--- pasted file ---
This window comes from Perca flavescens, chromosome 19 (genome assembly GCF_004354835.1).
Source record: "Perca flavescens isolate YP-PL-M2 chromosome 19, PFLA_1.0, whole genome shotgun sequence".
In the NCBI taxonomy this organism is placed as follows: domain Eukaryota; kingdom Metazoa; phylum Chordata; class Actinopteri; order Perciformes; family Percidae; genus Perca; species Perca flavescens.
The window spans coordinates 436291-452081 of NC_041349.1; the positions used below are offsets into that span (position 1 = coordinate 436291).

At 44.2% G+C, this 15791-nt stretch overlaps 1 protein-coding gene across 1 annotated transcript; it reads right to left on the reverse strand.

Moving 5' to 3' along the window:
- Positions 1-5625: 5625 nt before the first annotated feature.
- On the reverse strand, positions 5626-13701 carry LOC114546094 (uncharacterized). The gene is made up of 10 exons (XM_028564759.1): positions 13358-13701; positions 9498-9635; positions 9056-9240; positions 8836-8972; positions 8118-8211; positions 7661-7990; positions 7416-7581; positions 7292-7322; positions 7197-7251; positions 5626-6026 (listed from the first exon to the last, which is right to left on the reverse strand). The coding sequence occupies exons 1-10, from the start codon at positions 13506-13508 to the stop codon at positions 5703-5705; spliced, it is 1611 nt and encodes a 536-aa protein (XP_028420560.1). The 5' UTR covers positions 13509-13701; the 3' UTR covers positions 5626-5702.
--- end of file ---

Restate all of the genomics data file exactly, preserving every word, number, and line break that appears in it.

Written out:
This window comes from Perca flavescens, chromosome 19 (genome assembly GCF_004354835.1).
Source record: "Perca flavescens isolate YP-PL-M2 chromosome 19, PFLA_1.0, whole genome shotgun sequence".
In the NCBI taxonomy this organism is placed as follows: domain Eukaryota; kingdom Metazoa; phylum Chordata; class Actinopteri; order Perciformes; family Percidae; genus Perca; species Perca flavescens.
The window spans coordinates 436291-452081 of NC_041349.1; the positions used below are offsets into that span (position 1 = coordinate 436291).

At 44.2% G+C, this 15791-nt stretch overlaps 1 protein-coding gene across 1 annotated transcript; it reads right to left on the reverse strand.

Moving 5' to 3' along the window:
- Positions 1-5625: 5625 nt before the first annotated feature.
- On the reverse strand, positions 5626-13701 carry LOC114546094 (uncharacterized). The gene is made up of 10 exons (XM_028564759.1): positions 13358-13701; positions 9498-9635; positions 9056-9240; positions 8836-8972; positions 8118-8211; positions 7661-7990; positions 7416-7581; positions 7292-7322; positions 7197-7251; positions 5626-6026 (listed from the first exon to the last, which is right to left on the reverse strand). The coding sequence occupies exons 1-10, from the start codon at positions 13506-13508 to the stop codon at positions 5703-5705; spliced, it is 1611 nt and encodes a 536-aa protein (XP_028420560.1). The 5' UTR covers positions 13509-13701; the 3' UTR covers positions 5626-5702.